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Grower Explains How Food Hub Concept Fits Today's Market

Grower Explains How Food Hub Concept Fits Today's Market
More drop-off points may be needed to make the concept work.

Farmers who grow fruits and vegetables or who raise and have locally grown meat processed for sale tried out a new concept in marketing. Instead of going to a traditional farmers market, they sold goods through a virtual market. All arrangements between the buyer and seller happened online.

You can check out the virtual market at:

Producers are listed in a producer section of the Website. During the season each seller can list what they have available at any point. Consumers then go to the Website and check out which producers are offering which products. They can choose who they want to buy from and what they want to buy.

Buyer and seller find each other: In this case it happens on the Web. Tom Roney believes there is a future for food hubs, but more pickup points may be needed.

Consumers have three days to place orders. By mid-week the grower is notified of orders for them. The grower prepares each order specifically for a customer. Then the grower delivers what's ordered to a pickup point so buyers can pick it up on a specific day.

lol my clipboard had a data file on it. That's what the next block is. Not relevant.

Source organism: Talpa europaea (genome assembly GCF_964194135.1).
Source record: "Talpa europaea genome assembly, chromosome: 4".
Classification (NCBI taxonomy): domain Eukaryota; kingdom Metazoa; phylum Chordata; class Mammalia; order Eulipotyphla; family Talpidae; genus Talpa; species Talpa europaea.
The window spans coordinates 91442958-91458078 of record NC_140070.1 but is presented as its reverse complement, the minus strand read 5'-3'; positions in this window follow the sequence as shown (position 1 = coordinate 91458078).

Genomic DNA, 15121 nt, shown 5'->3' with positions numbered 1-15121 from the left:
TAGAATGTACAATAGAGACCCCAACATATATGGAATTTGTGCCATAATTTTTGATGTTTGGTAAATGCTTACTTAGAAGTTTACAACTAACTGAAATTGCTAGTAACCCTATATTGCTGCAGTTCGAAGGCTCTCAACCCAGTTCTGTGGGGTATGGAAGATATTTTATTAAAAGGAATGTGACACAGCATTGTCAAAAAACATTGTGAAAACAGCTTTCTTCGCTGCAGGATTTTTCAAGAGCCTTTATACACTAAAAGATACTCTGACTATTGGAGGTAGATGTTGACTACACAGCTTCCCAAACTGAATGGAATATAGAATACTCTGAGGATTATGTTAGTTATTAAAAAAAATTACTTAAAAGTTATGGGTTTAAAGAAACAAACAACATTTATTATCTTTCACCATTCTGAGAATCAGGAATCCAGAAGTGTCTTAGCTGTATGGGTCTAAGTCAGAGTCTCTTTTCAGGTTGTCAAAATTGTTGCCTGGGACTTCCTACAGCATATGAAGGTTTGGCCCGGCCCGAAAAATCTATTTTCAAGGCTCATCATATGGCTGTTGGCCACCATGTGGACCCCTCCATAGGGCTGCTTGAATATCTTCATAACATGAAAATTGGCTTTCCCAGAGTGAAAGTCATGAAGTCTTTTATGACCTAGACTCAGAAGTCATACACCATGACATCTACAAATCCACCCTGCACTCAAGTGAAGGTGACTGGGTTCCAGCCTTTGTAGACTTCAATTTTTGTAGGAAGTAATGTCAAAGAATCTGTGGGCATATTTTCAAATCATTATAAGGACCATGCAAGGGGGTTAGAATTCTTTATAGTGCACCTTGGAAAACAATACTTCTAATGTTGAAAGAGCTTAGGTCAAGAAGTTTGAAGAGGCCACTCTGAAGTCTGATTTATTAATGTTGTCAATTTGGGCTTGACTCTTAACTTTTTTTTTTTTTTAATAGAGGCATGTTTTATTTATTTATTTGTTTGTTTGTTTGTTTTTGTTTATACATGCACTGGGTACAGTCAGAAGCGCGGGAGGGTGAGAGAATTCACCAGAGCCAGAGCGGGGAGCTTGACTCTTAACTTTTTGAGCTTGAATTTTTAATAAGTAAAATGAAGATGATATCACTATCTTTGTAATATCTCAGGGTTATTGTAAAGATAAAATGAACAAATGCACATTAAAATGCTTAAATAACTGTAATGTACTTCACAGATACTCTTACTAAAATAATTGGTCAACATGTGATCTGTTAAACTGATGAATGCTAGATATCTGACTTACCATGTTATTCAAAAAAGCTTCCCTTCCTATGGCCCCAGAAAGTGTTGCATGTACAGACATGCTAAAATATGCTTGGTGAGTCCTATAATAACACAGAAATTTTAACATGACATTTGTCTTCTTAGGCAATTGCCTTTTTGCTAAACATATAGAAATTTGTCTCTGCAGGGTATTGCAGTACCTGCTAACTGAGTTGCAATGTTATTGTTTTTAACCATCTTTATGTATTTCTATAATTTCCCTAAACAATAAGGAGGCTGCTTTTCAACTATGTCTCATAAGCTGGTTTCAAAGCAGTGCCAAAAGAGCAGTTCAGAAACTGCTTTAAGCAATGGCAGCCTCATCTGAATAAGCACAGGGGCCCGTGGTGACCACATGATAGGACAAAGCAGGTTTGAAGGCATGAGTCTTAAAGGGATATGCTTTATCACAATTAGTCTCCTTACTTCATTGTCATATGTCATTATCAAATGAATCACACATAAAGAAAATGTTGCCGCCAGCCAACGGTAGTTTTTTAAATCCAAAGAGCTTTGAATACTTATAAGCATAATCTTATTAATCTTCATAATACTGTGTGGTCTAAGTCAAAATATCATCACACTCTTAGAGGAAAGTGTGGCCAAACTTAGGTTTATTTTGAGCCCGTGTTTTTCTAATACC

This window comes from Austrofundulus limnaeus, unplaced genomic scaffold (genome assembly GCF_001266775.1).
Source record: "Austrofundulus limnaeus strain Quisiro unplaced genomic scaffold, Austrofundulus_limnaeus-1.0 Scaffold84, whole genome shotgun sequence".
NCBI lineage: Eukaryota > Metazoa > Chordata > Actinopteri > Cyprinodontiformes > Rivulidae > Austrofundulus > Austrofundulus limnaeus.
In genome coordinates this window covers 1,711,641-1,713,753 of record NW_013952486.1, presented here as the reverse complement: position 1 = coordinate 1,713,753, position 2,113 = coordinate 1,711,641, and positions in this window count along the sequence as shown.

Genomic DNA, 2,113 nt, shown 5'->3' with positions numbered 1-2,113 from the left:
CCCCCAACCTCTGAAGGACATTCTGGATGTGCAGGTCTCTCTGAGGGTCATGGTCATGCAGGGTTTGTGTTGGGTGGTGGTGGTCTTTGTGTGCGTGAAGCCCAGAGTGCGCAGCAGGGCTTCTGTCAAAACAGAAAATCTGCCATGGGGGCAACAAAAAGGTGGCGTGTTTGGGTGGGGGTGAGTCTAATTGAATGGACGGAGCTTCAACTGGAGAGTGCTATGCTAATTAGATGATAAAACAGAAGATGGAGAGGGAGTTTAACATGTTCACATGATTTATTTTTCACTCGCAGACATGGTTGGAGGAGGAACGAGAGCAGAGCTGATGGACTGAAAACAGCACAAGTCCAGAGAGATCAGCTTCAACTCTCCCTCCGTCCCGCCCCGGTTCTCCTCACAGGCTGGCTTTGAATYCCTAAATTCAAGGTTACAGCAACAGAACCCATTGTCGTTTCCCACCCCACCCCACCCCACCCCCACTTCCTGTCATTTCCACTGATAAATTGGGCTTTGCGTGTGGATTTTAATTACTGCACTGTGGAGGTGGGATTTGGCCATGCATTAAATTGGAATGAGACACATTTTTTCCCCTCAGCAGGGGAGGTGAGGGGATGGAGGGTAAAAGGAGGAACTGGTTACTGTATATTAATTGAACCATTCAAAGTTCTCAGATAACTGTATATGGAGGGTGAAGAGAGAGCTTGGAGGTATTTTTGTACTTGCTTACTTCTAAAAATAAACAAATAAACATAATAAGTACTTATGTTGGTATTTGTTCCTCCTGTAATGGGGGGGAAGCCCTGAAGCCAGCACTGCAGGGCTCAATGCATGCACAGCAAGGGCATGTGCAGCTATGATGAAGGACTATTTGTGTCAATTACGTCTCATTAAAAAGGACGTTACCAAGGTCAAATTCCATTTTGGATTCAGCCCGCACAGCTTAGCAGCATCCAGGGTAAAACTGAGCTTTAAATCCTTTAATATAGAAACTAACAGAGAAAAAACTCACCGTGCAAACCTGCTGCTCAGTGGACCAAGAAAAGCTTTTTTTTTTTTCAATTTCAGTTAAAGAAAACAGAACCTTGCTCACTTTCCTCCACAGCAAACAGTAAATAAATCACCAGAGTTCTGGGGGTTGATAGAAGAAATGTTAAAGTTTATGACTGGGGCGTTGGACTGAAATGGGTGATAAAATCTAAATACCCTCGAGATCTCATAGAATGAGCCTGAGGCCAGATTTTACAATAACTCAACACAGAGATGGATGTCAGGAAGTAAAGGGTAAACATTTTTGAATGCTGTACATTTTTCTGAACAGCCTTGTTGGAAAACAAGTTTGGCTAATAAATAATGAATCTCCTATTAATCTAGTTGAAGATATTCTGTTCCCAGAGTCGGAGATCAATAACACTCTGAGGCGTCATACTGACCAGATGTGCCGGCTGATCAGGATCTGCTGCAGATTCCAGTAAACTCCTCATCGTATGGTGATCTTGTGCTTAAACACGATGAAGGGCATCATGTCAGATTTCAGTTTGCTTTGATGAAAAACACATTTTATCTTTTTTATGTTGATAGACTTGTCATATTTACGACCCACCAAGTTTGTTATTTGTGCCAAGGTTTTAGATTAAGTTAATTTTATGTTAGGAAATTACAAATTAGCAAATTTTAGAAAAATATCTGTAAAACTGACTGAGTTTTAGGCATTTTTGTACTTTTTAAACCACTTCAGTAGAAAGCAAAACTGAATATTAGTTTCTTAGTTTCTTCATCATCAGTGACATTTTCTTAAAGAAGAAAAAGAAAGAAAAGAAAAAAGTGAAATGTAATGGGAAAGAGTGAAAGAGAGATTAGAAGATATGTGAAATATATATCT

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Tom Roney and his family operate Tuttle Orchards in Hancock County, raising both vegetables and fruit. They sell 90% of what they produce at their own market on the farm. However, Roney says that they did supply some produce for the virtual Web in 2013 when the food hub needed certain products.

"It has a lot of potential if they can get more consumers to participate," Roney says. "It's simple because you just prepare separate orders for each customer, maybe it's a dozen ears of corn for one and two watermelons for another, and deliver them. Your payment is automatically deposited in your account."

If the virtual hub is to spread, Roney believes there may need to be more drop-off points for either this hub or a similar one. "People from Carmel or the Geist area aren't going to drive to Greenfield to pick up fresh produce," he relates.

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